Dennis D. McDonald (ddmcd@outlook.com) is an independent consultant located in Alexandria Virginia. His services and capabilities are described here. Application areas include project, program, and data management; market assessment, digital strategy, and program planning; change and content management; social media; and, technology adoption. Follow him on Google+. He also publishes on CTOvision.com and aNewDomain.

Thoughts on the Real Significance of the Edelman Wal-Mart Fiasco

sunlight.jpgBy Dennis D. McDonald

The Edelman public relations company, it was revealed recently, has been supporting the publishing of blogs masquerading as private efforts when, in fact, the blogs were actually developed to promote the commercial interests of Wal-Mart. The fear and loathing this has generated throughout the blogoshere is palpable. Outrage abounds. No wonder; deception is never pretty.

But in a way, I view this as a rite of passage. For some time the blogosphere has been held up as a model of self expression, "community" formation, public involvement, and an alternative to "corporate interests."  Now we see it as just another (albeit very powerful and engaging) means of expression that can be manipulated for good or ill.

That blogging has been manipulated dishonestly by corporate interests should surprise no one. Of course I'm not saying that's a good thing. Deception like the Edelman/Wal-Mart fiasco is bad.  Also bad is the spreading of lies about political candidates.

At the same time there is no reason why a private company shouldn't be able to use the blogosphere to promote its interests, as long as it is honest about what it is doing; that's just simple ethics.

I don't think we should get too hung up on the whether a "public trust" has been violated by Edelman. This experience reinforces that we must be wary about any communications we experience no matter whether the source is an individual, a company, or a government. We always need to be conscious of the trustworthiness and reliability of the source. As technology advances it will inevitably become harder and harder to differentiate true from false, and the opportunities to sow the seeds of fear and mistrust will be difficult to resist for those bent on doing bad things. But this has always been true about the misuses of communications tools; think about Leni Riefenstahl and Triumph of the Will.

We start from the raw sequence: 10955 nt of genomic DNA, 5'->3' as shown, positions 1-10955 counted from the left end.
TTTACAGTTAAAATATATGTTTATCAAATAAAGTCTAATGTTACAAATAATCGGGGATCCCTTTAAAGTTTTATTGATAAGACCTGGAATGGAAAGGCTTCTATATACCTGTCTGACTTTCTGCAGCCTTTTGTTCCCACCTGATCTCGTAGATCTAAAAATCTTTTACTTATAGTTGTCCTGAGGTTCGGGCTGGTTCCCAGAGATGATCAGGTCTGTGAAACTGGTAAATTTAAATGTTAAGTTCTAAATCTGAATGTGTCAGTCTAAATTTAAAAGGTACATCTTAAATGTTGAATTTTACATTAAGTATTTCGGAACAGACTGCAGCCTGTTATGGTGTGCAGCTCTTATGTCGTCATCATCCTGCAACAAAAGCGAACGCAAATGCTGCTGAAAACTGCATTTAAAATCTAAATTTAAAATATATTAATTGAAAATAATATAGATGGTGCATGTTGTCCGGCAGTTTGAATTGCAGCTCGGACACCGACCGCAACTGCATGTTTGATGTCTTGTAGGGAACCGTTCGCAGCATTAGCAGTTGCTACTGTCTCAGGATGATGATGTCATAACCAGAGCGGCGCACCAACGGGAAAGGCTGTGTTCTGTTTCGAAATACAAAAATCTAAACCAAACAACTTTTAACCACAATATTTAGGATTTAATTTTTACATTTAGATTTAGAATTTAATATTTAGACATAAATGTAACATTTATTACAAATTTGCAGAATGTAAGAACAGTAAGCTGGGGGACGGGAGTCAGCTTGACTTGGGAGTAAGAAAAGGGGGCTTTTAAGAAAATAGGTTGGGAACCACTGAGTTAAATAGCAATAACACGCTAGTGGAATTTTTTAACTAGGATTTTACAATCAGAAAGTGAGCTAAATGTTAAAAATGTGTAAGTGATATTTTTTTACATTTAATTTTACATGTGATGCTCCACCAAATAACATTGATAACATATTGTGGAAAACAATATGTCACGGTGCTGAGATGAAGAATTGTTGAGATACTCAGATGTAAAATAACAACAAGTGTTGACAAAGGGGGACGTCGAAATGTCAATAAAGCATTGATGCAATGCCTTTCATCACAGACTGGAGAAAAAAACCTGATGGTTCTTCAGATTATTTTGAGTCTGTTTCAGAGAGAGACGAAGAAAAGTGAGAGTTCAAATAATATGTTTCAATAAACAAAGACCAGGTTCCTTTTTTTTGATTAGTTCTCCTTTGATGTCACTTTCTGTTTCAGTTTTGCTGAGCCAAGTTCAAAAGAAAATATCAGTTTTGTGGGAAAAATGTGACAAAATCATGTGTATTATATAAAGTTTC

The very power that makes it possible for commercial interests to  misuse the blogosphere also provides the power to combat that manipulation. Edelman's behavior, after all, was revealed and rapidly publicized. But there remains the question about how one guarantees trust and confidence in a world where lies and deception are so easily created and disseminated.

Part of the answer, I believe, is for more unfettered and unregulated communication to take place, not less. Establishing content review boards, codes of ethics, and -- worst of all -- government regulation is not the way to go. Instead, promoting more communication and connectedness can help people learn whom they can trust and whom they can't.

I am under no illusion that establishing trust in such an environment will be easy. Whenever a dialog is established between two parties, either or both of those parties can misuse their communication channels. We see this every day:

  • Bloggers shutting down comments due to high volumes of comment spam.
  • Wiki owners closing off public comments due to destructive editorializing.
  • Newspapers shutting down public participation in editorials due to editorial vandalism.

Unfortunately, one approach to controlling the mis-use of communication channels is to restrict access to those communications channels. This leads to "throwing the baby out with the bathwater." Somehow we need to establish a balance between the need to manage the conversation while ensuring maximum and appropriate use of the tools for participating in the conversation.

 

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